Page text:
I'm standing at a computer terminal in a hallway adjacent to Donovan's Pub at Colgate University in Hamilton, New York. Beforehand I was catching up on other emails since I haven't been near a computer in four days. There is something of a backlog at this point. Entertained on the road? Books I guess; while driving, listening to lots of music; I really enjoy reading newspapers to an almost unhealthy degree, and reading local papers punches all my what-if-you-lived-here buttons, so that's what I do. I play pinball if I get a chance. The pinball machine here isn't working so good. Damn.


Tell me about the "Alpha couple" song cycle. Who are these people? Where are they headed? Why do you write about these characters? All the literature says they're no longer in love, but they sound like they're in love to me?

There a couple of people about whom I once had something of a vision back when I wrote poetry, except that I don't like to properly call it a vision since that sounds awfully pretentious. But this image sort of insinuated its way into my mind: It was a couple waltzing in a hardware store sometime long after midnight, no lights on in the store, the moon coming through the window. They were dancing because they once loved each other so much, and they were trying to hang on to the physical sensation of being in love since the feeling was right about to flare up & extinguish itself.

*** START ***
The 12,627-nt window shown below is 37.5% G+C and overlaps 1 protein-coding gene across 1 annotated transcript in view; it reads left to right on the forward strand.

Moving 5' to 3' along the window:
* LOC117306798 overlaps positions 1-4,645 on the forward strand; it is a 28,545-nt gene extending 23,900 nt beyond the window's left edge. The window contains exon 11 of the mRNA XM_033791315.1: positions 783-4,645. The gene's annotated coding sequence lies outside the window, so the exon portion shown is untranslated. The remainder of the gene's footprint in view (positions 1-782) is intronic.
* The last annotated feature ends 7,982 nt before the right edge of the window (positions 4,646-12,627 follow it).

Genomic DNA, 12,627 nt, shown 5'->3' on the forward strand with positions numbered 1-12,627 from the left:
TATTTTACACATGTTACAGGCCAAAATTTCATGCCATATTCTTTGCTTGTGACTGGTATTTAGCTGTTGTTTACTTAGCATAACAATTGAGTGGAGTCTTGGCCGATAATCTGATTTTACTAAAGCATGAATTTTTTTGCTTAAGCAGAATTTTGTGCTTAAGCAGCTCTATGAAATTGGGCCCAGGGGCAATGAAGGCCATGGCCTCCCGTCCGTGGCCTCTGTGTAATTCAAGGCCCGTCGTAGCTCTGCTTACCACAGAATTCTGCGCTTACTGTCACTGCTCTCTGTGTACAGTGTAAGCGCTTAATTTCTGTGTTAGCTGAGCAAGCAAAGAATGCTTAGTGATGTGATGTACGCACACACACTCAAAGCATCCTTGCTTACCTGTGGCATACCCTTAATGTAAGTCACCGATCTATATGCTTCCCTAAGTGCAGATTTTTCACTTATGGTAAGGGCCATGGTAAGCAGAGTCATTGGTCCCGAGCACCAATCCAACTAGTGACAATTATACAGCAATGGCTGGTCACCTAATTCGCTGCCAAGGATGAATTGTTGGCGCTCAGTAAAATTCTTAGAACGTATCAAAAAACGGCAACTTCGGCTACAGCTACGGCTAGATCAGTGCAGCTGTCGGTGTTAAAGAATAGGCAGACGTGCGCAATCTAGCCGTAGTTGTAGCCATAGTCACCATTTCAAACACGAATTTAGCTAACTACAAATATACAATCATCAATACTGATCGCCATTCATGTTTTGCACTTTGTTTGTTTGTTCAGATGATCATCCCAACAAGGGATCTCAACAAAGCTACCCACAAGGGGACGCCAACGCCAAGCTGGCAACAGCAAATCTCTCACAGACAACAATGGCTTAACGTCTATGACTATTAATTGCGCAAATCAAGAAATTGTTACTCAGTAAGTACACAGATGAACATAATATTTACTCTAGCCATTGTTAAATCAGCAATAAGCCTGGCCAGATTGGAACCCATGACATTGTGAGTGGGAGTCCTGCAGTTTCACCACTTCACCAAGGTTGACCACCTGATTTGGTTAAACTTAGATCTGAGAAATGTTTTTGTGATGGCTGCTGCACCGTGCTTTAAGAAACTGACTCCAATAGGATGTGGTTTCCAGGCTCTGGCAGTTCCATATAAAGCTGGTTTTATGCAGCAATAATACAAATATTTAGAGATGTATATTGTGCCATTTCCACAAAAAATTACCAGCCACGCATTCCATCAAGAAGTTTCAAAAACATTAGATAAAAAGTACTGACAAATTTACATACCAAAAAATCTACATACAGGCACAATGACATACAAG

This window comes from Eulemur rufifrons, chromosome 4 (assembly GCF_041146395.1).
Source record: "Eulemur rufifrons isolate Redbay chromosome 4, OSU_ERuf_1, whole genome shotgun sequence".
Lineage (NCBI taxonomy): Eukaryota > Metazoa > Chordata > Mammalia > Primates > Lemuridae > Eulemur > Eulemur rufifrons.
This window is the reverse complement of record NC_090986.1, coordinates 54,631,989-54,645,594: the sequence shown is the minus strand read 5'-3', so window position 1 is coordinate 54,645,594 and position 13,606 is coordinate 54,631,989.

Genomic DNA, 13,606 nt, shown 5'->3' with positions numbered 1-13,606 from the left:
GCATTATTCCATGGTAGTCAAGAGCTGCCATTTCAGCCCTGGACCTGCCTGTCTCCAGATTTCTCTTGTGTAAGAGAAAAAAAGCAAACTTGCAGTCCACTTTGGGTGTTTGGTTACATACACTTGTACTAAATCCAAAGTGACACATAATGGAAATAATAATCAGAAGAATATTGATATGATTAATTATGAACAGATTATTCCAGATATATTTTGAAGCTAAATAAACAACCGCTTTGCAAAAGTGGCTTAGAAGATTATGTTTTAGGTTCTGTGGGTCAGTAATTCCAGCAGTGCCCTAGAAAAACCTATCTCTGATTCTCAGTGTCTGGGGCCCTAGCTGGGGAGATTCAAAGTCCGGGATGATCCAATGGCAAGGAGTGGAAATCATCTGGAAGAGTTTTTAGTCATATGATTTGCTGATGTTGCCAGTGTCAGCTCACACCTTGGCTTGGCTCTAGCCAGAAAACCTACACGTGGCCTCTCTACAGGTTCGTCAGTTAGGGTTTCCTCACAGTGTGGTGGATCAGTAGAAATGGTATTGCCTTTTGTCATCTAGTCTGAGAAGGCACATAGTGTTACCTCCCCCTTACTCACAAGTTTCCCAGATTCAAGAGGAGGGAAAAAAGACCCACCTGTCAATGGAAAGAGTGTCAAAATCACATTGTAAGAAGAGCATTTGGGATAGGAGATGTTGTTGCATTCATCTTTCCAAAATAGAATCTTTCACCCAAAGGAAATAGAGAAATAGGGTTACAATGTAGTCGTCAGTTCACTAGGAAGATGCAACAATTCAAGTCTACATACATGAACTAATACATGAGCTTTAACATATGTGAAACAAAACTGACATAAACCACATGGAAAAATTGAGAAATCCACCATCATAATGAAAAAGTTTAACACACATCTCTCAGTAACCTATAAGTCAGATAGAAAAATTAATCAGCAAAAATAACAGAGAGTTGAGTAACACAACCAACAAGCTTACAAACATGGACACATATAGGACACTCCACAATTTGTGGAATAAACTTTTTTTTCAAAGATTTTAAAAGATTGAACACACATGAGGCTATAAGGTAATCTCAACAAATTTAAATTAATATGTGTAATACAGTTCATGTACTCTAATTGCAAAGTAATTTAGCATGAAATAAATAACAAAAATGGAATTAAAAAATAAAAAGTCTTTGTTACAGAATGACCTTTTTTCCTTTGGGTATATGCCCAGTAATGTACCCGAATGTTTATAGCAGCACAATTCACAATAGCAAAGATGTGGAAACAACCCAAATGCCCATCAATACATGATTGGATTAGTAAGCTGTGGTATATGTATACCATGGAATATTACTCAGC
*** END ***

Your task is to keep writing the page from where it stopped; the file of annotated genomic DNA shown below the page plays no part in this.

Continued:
They do feel a kind of love for each other, sure. But it's really quite sick and destructive so I would say on balance that that's not love. That's alcohol.

Have you ever been to Northern Florida? Is this your interpretation of the Sunshine State? I've been there and it seems pretty accurate to me?

When I started writing about these people I hadn't ever been -- I'd just picked Florida because it was the other end of the country from their point of origin, and I had this idea to have them flee as far as they could to try to escape their problems. Since they spend all their money on booze, they couldn't fly any place, so that left them with a car and a road Atlas. Once they get to Tallahassee they figure they've gone as far as they need to get.